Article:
On a cold day in February, Sibley Elementary School staff loaded fresh produce, protein and dairy into neighbors’ cars. Among those in line was Emily, a mom to five: a 15-year-old, twin 10-year-olds, and twin 3-year-olds.
“They eat a lot — especially the older ones!” she said.
Emily doesn’t always need food assistance, but since the beginning of the pandemic, she’s attended Mobile Pantries more regularly.
“Money has been tight. It had always been tight before, and then my husband was laid off for four months,” she said. “We’re just trying to play catch-up from that. This is one way we can save money for other things.”
Over the past few years, a lot has changed for the family financially. Like many parents, Emily quit her job after her youngest twins were born three years ago. This choice saved on daycare costs, but left the family with just one full-time income. On top of that, the family has been paying off medical bills. Mobile Pantries provide a quick way for Emily and her family to access supplemental groceries.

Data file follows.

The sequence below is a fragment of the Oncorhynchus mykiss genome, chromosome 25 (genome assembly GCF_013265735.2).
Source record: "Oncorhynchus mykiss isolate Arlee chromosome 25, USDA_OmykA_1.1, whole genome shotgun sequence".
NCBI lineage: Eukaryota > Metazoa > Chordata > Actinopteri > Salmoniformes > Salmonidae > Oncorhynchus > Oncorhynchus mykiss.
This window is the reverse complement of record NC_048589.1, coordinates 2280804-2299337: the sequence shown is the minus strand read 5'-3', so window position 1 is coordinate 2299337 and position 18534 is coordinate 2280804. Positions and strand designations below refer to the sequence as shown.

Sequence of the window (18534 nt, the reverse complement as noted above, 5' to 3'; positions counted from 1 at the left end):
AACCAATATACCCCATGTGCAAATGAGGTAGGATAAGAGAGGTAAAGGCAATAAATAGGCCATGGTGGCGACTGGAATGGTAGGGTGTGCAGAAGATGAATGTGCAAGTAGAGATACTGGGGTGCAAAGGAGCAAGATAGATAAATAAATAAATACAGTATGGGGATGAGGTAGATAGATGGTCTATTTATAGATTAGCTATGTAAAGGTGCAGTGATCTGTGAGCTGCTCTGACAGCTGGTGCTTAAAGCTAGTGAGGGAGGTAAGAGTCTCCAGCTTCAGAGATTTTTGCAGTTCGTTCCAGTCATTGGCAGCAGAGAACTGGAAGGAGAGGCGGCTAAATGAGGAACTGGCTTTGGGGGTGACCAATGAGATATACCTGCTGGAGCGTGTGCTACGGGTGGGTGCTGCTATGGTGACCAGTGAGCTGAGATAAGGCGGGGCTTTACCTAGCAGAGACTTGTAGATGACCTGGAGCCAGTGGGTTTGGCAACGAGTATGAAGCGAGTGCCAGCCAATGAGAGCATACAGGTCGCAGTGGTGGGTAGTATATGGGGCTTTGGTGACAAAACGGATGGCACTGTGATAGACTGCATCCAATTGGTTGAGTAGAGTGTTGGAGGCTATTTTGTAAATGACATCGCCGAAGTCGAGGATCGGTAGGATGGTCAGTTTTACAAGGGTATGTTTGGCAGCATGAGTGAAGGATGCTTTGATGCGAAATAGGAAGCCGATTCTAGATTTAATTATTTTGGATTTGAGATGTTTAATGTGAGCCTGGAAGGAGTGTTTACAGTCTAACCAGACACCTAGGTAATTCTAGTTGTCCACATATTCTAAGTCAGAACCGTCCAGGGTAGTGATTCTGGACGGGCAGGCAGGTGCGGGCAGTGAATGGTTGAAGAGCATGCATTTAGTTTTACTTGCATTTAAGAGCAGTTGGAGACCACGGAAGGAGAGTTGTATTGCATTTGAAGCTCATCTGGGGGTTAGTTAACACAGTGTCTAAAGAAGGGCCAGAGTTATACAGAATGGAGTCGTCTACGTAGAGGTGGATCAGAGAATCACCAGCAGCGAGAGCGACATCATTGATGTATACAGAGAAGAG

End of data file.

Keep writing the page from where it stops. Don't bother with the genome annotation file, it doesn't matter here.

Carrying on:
“I know I can always depend on it. I don’t have to worry about not having something. It’s kind of like a sense of security,” she said. “I still have to buy groceries, but this helps.”
Anyone can find themselves in need of food assistance. Emily’s family is not alone. Many more families are facing hunger since the pandemic began, but their neighbors may not notice their need. They like taking walks, going to the park and playing board games, just like any other family with young children.
Lili, 15, likes basketball and music, and wants to be a traveling NICU nurse when she grows up. Lorena, 10, loves researching animals and hopes to work with them one day. She really likes her mom’s Alfredo.
“There’s nothing wrong with accepting help, because someday you might be offering the help,” Emily said. “I’ve been on both sides. There’s been times when I’ve been able to help people in different ways.”